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Is it the end of the road for newspaper cartoons and comic strips?

Jack Lessenberry

There are many reasons to lament the slow disappearance of newspapers. But here’s one you may not have considered: the loss of cartoons and comic strips.

You might be startled that an old political and news analyst would say that. But in fact, comics, both overtly political and not so, have always been great political and social barometers. Back in the late 19th century, Boss Tweed, the corrupt New York City political boss, was largely done in by Thomas Nast’s cartoons.

Before he was carted off to jail, Tweed complained bitterly. He didn’t care what the reporters wrote. After all, many of his supporters didn’t read. But Tweed said “them damned pictures are killing me!”  Thanks to Nast, he died in jail.

Nationally syndicated political cartoons aren’t as big as they were when Feiffer and Herblock reigned supreme. In modern times, the national mood seems to be captured more often in comic strips. Doonesbury was the must-read of the 1970s; Bloom County captured the 1980s.

Today, however, there’s a modern strip that, to me, captures life in this millennium better than anything: "Pearls Before Swine," written by a “recovering lawyer” named Stephan Pastis.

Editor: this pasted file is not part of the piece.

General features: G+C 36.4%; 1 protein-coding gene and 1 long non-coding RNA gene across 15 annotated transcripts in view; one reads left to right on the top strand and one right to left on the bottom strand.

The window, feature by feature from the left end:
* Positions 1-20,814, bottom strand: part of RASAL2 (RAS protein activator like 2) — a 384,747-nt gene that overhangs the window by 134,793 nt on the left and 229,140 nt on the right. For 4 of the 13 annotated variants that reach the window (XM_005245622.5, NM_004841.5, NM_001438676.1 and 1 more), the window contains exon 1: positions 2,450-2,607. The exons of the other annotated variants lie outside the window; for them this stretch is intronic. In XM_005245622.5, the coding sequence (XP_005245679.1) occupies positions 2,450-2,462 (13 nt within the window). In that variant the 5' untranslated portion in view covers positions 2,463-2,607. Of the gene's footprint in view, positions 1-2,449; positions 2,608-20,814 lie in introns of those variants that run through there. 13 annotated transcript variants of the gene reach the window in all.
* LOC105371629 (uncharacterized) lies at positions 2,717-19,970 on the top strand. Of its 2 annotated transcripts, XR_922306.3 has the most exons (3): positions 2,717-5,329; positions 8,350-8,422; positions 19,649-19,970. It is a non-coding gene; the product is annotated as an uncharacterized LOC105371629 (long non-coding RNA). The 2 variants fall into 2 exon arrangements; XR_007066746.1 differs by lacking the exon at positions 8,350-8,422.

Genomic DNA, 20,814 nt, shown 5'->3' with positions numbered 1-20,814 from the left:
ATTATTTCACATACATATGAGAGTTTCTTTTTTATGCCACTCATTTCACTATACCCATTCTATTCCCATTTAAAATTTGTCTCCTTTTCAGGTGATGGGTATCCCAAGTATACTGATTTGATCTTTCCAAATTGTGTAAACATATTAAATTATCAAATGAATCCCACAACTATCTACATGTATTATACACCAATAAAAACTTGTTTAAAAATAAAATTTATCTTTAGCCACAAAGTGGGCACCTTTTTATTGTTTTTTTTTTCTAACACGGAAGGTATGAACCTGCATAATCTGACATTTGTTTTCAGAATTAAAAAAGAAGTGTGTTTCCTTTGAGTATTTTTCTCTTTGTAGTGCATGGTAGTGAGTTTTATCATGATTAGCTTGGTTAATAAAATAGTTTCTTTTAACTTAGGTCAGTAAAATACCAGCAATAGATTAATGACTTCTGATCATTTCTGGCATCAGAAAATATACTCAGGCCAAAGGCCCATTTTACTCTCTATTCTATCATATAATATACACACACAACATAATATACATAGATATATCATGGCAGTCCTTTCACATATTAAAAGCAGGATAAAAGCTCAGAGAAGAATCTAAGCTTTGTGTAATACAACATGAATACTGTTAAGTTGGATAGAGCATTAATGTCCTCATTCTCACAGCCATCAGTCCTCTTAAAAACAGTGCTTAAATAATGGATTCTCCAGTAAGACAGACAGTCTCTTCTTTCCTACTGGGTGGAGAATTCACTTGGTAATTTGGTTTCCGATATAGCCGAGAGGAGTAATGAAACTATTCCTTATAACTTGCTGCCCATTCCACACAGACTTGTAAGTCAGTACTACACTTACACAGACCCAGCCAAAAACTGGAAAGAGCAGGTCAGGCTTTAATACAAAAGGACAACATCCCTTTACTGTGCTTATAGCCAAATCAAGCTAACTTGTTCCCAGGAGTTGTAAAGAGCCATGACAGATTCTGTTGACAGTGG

Pastis, who lives in Northern California, is making his first-ever trip to Michigan this week; he will appear at Nicola's Books in Ann Arbor Thursday night to sign copies of his two hilarious children’s books, about a child private detective named Timmy Failure.

"Pearls," however, is aimed at adults. The main characters are a selfish, egocentric and obnoxious Rat, a naïve and trusting Pig, and an intellectual and withdrawn Goat.

Plus, there are a family of homicidal crocodiles, a weapons-obsessed guard duck, and a vast assortment of other characters. There’s a moral in Pastis’s own life. Now 46, he wanted to be a syndicated cartoonist since the second grade. But since he also wanted to eat, he became a lawyer instead.

He found law horribly boring. So he started drawing cartoons, and sending them to syndicates. They were swiftly rejected, though one editor did say he liked Rat. But Pastis didn’t give up.

Finally, 12 years ago, "Pearls" appeared in its first newspaper, the Washington Post. Today, it runs in more than 600 papers. Savagely funny and subtle, it mostly avoids anything that smacks of partisan politics. Pastis, no fool, doesn’t want to lose half his audience. But he did have the crocodiles campaigning for Newt Gingrich because they assumed he was a reptile like them.

The militaristic Duck gets in some difficulty for nuking a blighted urban area, till Rat convinces voters he was just fast-tracking urban revitalization. Pastis, who was a political science major, wants to make people laugh, but also make them think.

He told me he worries about whether democracy can survive big money and gerrymandering, and he’s not alone.

Perhaps our politics need to break the usual boundaries. "Pearls Before Swine" certainly does. Characters from other strips appear; so does Pastis himself, usually when his characters invade his office and berate him for being stupid.

Some mornings, I read "Pearls" before the headlines, drinking coffee out of a mug labeled WWRD: What Would Rat Do?

Sadly, I know that when I turn to the news, I’ll find out.

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